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Marine Science



Humanity faces a triple planetary crisis as the International Seabed Authority rushes ahead to approve deep-sea mining. This week countries will convene in Kingston, Jamaica for the International Seabed Authority’s Council meeting to negotiate a mining code that, if agreed and adopted, would open up our ocean to the largest mining operation humanity has ever seen. The Deep Sea Conservation Coalition (DSCC) urges governments to draw a line in the sand and support a moratorium on the destructive, emerging industry.

As global governments arrive in Kingston from October 30 – November 8 for the International Seabed Authority (ISA) Council meeting, the controversial deep-sea mining industry is thrown into the international spotlight once again.

This November meeting follows a 3-week negotiating session in July in which ISA Member States did not give the mining industry the green light to begin commercial-scale deep-sea mining. However, the two-year legal loophole that would allow a company to apply for a provisional license to mine even in the absence of a mining code remains open, leaving the world’s most pristine environment exposed to risk. Furthermore, States agreed to an indicative timeline with the view of adopting a mining code by 2025, despite massive environmental risks and scientific gaps in our understanding of the deep sea and the impacts of deep-sea mining.

The DSCC’s Global Deep-Sea Mining Campaign Lead, Sofia Tsenikli, stated:

“Humanity is at a crossroads. We cannot sit idly by as a small number of States decide to unleash the largest mining operation the world has ever seen. The environment cannot take more damage. Deep-sea mining would undermine the right of future generations to a clean and sustainable future. With the two-year loophole still open and States rushing to conclude a mining code, the only solution is a moratorium through the ISA Assembly now.”

As a small group of countries attempt to forge ahead with approving the risky industry, globally, the momentum towards a moratorium continues to grow across a broad spectrum of society. Currently, 22 governments are calling for a halt to this destructive industry, with Monaco being the latest government to call for a stop. Nearly 800 scientists, 36 companies, including BMW, Google, Samsung, Volkswagen, Volvo, Philips, among many others, 37 financial institutions, representing EUR 3.3. trillion in assets, the UN High Commissioner for Human Rights, fishing groups, Indigenous peoples, youth, and local communities have all urged the ISA to apply the brakes on the industry to avoid causing both irreversible destruction in one of the most fragile ecosystems on our planet and exacerbating the climate crisis. If the industry were to go ahead, scientists warn that it would result in an irreversible loss of biodiversity and ecosystem services, species extinctions, and could threaten our planet’s largest carbon sink.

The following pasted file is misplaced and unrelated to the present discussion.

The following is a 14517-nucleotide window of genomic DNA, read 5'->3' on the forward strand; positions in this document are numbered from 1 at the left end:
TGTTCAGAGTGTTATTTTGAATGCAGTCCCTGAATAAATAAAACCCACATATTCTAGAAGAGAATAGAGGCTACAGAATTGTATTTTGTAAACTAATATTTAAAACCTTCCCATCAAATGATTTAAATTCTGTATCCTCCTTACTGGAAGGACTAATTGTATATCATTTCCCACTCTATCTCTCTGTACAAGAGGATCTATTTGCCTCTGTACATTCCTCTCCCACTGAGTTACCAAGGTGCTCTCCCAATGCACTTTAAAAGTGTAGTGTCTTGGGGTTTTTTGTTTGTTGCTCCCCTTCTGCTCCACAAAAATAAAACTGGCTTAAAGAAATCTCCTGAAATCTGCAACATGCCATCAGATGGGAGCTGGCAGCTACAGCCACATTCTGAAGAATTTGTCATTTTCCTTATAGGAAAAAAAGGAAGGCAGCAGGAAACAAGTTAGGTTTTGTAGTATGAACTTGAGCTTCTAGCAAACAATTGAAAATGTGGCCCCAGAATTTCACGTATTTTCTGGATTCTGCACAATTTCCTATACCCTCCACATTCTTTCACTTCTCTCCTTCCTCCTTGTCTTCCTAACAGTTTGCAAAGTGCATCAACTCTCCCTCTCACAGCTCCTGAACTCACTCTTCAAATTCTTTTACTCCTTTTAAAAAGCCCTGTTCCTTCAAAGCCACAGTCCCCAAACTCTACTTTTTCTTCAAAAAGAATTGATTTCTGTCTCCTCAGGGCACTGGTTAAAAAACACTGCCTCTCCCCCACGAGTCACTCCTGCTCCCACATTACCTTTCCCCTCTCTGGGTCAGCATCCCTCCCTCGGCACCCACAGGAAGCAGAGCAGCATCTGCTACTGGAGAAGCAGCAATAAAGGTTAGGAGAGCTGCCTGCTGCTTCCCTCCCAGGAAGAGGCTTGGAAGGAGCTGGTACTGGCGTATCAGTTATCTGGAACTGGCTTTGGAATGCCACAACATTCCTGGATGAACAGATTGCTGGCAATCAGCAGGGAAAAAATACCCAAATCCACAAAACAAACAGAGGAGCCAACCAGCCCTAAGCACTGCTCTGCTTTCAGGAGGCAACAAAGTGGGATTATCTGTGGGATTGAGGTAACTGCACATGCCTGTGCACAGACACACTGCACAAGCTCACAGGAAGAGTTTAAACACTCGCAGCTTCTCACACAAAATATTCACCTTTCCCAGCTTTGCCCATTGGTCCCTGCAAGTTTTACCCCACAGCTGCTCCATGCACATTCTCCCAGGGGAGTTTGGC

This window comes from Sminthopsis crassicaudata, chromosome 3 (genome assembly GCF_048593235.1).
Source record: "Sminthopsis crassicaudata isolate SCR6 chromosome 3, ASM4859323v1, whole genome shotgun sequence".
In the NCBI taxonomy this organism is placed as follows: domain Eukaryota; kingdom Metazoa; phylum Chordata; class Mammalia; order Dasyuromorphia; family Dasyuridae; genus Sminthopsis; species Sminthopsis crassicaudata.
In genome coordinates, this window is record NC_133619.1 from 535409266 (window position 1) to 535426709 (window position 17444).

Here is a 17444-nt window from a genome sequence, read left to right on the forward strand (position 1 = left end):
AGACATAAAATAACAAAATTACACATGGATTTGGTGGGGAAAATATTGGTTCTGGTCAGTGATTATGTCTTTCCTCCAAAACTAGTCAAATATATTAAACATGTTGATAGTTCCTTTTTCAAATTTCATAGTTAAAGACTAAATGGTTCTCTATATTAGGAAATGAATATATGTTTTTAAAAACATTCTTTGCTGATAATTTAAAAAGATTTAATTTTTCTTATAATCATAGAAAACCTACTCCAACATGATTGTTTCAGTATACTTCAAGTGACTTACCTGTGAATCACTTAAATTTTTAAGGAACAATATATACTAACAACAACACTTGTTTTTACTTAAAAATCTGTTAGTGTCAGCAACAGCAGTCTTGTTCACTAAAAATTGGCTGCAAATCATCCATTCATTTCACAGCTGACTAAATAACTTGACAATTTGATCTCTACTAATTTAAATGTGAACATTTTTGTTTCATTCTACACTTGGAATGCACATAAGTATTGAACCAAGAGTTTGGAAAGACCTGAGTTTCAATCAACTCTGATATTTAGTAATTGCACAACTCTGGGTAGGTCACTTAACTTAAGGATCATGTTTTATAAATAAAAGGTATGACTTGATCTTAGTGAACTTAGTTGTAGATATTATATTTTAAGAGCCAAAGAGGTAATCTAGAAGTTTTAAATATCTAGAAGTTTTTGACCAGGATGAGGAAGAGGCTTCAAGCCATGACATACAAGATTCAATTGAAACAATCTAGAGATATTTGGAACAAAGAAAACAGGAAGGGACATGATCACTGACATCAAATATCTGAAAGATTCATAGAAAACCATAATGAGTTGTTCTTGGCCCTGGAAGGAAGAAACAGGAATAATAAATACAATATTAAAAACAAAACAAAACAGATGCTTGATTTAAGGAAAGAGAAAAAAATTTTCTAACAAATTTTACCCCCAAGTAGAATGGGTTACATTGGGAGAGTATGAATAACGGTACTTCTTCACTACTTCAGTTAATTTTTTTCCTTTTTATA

The DSCC’s Policy Officer, Emma Wilson, added:

“Due to the ISA’s structure and bias towards approving mining, once a mining code is adopted, it would be almost impossible to stop this destructive industry. Governments are faced with a once-in-a-generation decision to either destroy or protect the life support system of the planet as a whole.  Either we continue down the same old path of extractivism and destruction that has caused the triple planetary crisis, or we work towards creating a more circular and sustainable pathway forward that brings humanity into balance with nature.”

As countries meet again to negotiate the mining code, issues concerning the governance, lack of transparency and inclusion of the ISA continue to plague the process. NGOs and journalists in the July meeting faced restrictions to fully participate in the negotiations.

Duncan Currie, the DSCC’s legal advisor, commented:

“As it stands, there is a clear industry-driven agenda embedded within the mining code proposed by the International Seabed Authority to regulate the emerging deep-sea mining industry. Adoption of the mining code would inevitably lead to irrevocable mining contracts which would be in place for many decades.  The proposed mining code would effectively allow deep-sea miners to write their own rules, while independent and transparent scientific evidence is missing. There is not even a scientific committee in place.”

The DSCC’s co-founder, Matthew Gianni, added:

“The member countries of the ISA need to urgently address fundamental governance and transparency flaws of the organization and transform the ISA. As a global multilateral body charged with preventing harm to the deep-sea environment, countries need to take that obligation seriously and stop pretending that deep-sea mining can somehow be ‘sustainable’ and managed to prevent damage to the marine environment. The focus of the ISA must shift from opening up the deep ocean as a new frontier of industrial resource exploitation to deep-sea research and exploration, to help humanity understand the importance of the deep ocean for sequestering carbon, mitigating the impacts of climate change and the value to humankind in protecting its incredible biological diversity.”

Photo credit: NOAA